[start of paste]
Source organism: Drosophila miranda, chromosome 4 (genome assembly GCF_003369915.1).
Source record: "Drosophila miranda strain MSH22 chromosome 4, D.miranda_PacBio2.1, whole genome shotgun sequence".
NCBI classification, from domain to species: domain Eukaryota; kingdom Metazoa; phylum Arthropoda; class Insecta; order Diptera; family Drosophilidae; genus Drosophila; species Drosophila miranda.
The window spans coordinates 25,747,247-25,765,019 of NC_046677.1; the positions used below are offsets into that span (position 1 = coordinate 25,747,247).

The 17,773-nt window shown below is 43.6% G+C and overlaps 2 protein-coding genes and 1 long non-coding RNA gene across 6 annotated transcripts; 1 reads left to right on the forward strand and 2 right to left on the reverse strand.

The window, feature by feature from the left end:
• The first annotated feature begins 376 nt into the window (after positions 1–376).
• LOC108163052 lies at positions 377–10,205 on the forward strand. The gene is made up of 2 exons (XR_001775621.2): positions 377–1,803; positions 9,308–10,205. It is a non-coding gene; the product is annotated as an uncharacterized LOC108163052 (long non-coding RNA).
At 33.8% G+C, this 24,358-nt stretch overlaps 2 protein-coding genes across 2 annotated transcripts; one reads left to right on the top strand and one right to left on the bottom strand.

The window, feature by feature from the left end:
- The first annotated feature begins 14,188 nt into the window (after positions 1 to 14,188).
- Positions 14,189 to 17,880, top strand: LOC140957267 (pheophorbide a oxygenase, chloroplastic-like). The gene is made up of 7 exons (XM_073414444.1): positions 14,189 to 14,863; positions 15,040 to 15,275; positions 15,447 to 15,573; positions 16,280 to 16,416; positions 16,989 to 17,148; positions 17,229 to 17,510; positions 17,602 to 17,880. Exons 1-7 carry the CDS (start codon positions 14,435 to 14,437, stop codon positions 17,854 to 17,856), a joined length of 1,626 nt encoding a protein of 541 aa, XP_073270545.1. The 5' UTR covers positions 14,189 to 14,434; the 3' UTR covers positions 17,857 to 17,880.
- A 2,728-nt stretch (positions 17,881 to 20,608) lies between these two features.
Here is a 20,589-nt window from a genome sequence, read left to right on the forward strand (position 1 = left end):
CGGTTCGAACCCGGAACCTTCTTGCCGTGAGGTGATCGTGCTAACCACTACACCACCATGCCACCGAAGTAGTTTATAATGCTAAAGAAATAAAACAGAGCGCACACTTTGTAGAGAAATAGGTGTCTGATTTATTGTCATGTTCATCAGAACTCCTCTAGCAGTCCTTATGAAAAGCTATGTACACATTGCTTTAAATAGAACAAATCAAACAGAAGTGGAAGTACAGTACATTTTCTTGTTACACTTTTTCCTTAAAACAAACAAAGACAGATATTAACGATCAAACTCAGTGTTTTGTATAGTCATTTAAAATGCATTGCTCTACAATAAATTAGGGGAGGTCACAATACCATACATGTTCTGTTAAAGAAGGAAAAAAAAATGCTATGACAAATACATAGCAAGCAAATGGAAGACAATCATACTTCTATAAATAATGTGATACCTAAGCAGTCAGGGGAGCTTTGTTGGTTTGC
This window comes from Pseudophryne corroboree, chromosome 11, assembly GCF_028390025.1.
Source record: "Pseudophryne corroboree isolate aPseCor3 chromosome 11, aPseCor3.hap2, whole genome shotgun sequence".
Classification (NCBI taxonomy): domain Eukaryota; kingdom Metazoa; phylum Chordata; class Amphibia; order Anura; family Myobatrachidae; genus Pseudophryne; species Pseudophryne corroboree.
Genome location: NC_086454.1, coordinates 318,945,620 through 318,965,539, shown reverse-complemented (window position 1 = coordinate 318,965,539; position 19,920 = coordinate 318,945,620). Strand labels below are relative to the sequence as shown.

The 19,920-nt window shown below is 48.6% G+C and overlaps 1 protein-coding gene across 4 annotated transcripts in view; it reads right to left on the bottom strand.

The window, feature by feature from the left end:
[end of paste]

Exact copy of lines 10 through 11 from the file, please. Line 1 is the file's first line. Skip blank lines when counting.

The window, feature by feature from the left end:
- The first annotated feature begins 14,188 nt into the window (after positions 1 to 14,188).